October 17, 2011

Album of the Week

This week’s album features little music and is not a cover, but is a wonderful Hirschfeld nonetheless. In 1962, Hirschfeld had attended the audition for his friend Harold Rome’s new musical, I Can Get it For You Wholesale and remembered a young woman who came out on stage trailing paper and squinting in the darkness of the empty house. She seemed to be all thumbs until she opened her mouth and everyone knew right away she was a talent. He was there when Barbra Streisand’s star was born.

She followed with Funny Girl and later starred in the film version. Her star burned so brightly that when Hello Dolly was filmed, Barbra was picked for the lead over Carol Channing, who owned the role on stage.

From her first non-singing film role in 1970, she appeared in Buck Henry’s adaptation of the Broadway hit, The Owl and the Pussycat. She played a prostitute who is thrown out of her apartment when the struggling writer downstairs, George Segal, complains of the noise. The story of how this odd couple eventually becomes lovers is the plot of the film. Barbra showed she had great comedic chops, even when she did not sing.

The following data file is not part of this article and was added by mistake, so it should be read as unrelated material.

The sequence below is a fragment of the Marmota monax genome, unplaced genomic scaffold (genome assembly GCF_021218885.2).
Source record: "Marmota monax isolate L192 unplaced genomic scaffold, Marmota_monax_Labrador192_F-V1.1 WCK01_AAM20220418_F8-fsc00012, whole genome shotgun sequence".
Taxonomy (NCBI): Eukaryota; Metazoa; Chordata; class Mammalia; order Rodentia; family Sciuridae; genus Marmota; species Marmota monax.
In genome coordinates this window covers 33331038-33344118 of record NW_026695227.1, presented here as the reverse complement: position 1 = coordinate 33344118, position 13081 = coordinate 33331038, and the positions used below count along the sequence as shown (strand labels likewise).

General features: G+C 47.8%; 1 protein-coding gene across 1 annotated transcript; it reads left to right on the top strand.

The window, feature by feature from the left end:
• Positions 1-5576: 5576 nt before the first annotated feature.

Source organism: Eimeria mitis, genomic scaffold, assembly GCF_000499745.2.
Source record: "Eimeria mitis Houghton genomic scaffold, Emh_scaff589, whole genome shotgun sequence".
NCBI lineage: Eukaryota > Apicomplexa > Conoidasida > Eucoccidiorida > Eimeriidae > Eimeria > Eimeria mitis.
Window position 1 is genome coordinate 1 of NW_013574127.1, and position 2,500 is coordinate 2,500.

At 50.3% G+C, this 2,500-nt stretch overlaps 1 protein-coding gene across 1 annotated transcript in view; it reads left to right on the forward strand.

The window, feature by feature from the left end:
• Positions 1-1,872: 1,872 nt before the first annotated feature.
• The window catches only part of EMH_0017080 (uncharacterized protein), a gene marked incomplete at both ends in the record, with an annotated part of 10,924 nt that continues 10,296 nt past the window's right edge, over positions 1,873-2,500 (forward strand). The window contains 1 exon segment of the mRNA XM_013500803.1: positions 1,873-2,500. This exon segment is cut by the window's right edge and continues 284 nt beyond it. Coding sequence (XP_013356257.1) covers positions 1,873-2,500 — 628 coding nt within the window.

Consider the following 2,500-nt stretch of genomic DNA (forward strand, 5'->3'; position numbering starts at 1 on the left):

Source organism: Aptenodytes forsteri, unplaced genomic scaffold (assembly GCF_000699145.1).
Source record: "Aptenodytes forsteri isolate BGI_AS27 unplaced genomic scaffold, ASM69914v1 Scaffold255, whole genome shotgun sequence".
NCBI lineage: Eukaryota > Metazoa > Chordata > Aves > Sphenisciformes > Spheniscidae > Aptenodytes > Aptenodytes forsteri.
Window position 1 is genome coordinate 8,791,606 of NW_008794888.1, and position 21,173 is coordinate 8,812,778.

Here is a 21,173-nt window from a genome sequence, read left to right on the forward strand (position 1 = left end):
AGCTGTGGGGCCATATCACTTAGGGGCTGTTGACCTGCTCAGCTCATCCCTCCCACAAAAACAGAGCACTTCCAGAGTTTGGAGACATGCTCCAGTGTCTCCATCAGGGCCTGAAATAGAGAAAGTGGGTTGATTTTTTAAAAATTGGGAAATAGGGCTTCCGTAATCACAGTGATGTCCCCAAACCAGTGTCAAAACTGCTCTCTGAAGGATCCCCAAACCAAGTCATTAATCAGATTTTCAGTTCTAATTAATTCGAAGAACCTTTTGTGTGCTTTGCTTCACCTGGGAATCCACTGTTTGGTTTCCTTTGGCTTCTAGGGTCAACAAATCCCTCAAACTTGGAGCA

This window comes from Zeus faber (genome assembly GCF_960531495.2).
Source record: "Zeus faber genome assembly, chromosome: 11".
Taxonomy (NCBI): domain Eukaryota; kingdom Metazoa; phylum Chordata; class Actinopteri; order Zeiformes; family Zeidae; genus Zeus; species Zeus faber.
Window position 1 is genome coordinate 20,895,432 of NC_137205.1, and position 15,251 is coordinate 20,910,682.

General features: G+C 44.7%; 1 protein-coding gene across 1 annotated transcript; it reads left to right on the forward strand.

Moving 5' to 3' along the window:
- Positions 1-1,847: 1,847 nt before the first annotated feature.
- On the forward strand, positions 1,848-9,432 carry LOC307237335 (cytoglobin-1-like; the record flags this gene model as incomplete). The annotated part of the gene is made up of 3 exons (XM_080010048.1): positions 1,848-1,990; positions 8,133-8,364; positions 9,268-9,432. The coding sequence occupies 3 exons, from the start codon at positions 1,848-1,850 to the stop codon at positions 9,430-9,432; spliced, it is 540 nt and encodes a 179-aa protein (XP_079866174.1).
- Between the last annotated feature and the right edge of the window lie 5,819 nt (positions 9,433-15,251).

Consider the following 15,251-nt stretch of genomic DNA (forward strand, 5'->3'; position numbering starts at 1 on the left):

Hirschfeld had drawn all of her significant roles at this point, and it is not surprising that Columbia asked him for a drawing for an album of selected dialogue from the film and snippets of music by Blood, Sweat and Tears. The two-handed negligee that she famously wore in the film in a scene where Segal’s character tries to scare the hiccups our of Streisand by donning a skeleton costume was immortalized in Hirschfeld’s drawing.

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